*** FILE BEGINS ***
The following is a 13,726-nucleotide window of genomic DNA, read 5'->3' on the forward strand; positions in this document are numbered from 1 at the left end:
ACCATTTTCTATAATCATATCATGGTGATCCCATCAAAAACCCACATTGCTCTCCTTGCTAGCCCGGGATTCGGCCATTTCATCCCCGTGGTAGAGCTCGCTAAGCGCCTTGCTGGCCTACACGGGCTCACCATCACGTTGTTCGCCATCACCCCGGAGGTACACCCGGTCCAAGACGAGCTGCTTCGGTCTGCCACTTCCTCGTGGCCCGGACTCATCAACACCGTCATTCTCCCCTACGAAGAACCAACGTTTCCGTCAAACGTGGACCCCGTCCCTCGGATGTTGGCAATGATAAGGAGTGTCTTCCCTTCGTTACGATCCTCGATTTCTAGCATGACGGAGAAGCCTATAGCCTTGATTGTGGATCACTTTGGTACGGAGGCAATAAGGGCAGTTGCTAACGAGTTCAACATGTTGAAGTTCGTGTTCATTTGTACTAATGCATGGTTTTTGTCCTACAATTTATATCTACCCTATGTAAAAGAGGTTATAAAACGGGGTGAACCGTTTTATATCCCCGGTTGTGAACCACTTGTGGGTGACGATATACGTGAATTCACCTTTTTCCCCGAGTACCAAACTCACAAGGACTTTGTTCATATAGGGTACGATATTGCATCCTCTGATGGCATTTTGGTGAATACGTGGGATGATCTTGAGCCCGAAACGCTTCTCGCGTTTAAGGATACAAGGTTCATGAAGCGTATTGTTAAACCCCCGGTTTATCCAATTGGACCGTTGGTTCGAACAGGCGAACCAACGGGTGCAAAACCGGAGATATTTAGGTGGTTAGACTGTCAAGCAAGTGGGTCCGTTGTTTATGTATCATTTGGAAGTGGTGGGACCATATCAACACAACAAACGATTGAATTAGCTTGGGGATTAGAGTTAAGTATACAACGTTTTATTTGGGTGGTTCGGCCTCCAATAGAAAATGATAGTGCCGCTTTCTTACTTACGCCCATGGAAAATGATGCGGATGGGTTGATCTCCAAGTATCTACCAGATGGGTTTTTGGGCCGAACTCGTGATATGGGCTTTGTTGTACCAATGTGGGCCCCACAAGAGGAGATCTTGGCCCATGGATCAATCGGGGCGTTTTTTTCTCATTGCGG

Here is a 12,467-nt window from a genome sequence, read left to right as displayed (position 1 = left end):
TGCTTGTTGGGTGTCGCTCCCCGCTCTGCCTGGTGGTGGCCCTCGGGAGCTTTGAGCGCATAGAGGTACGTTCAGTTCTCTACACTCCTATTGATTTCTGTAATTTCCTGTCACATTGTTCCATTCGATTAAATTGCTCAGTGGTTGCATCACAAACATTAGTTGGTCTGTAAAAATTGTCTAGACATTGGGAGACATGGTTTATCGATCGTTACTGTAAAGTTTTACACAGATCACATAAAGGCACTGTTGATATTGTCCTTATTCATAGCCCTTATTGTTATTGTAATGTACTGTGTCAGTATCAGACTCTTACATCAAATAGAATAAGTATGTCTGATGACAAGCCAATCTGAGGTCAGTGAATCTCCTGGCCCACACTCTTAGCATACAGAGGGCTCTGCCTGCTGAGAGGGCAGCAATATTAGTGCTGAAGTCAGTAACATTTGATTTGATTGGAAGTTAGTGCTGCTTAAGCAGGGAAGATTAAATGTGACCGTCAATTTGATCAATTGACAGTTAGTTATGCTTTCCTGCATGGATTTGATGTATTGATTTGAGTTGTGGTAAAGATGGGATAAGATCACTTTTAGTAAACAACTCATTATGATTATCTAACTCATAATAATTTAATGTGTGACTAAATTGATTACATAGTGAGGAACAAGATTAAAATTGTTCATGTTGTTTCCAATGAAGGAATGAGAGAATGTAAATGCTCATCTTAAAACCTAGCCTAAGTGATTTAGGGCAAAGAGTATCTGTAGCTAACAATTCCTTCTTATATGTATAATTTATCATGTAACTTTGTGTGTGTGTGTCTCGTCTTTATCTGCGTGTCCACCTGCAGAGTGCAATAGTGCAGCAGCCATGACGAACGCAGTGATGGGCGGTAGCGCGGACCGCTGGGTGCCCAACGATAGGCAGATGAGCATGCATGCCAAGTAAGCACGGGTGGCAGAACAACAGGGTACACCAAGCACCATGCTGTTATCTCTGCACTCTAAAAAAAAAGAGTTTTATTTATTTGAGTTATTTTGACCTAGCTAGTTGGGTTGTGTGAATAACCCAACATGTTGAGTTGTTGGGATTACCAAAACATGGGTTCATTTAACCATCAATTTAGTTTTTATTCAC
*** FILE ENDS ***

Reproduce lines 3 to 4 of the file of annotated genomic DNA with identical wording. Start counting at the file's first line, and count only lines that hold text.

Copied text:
Here is a 12,467-nt window from a genome sequence, read left to right as displayed (position 1 = left end):
TGCTTGTTGGGTGTCGCTCCCCGCTCTGCCTGGTGGTGGCCCTCGGGAGCTTTGAGCGCATAGAGGTACGTTCAGTTCTCTACACTCCTATTGATTTCTGTAATTTCCTGTCACATTGTTCCATTCGATTAAATTGCTCAGTGGTTGCATCACAAACATTAGTTGGTCTGTAAAAATTGTCTAGACATTGGGAGACATGGTTTATCGATCGTTACTGTAAAGTTTTACACAGATCACATAAAGGCACTGTTGATATTGTCCTTATTCATAGCCCTTATTGTTATTGTAATGTACTGTGTCAGTATCAGACTCTTACATCAAATAGAATAAGTATGTCTGATGACAAGCCAATCTGAGGTCAGTGAATCTCCTGGCCCACACTCTTAGCATACAGAGGGCTCTGCCTGCTGAGAGGGCAGCAATATTAGTGCTGAAGTCAGTAACATTTGATTTGATTGGAAGTTAGTGCTGCTTAAGCAGGGAAGATTAAATGTGACCGTCAATTTGATCAATTGACAGTTAGTTATGCTTTCCTGCATGGATTTGATGTATTGATTTGAGTTGTGGTAAAGATGGGATAAGATCACTTTTAGTAAACAACTCATTATGATTATCTAACTCATAATAATTTAATGTGTGACTAAATTGATTACATAGTGAGGAACAAGATTAAAATTGTTCATGTTGTTTCCAATGAAGGAATGAGAGAATGTAAATGCTCATCTTAAAACCTAGCCTAAGTGATTTAGGGCAAAGAGTATCTGTAGCTAACAATTCCTTCTTATATGTATAATTTATCATGTAACTTTGTGTGTGTGTGTCTCGTCTTTATCTGCGTGTCCACCTGCAGAGTGCAATAGTGCAGCAGCCATGACGAACGCAGTGATGGGCGGTAGCGCGGACCGCTGGGTGCCCAACGATAGGCAGATGAGCATGCATGCCAAGTAAGCACGGGTGGCAGAACAACAGGGTACACCAAGCACCATGCTGTTATCTCTGCACTCTAAAAAAAAAGAGTTTTATTTATTTGAGTTATTTTGACCTAGCTAGTTGGGTTGTGTGAATAACCCAACATGTTGAGTTGTTGGGATTACCAAAACATGGGTTCATTTAACCATCAATTTAGTTTTTATTCAC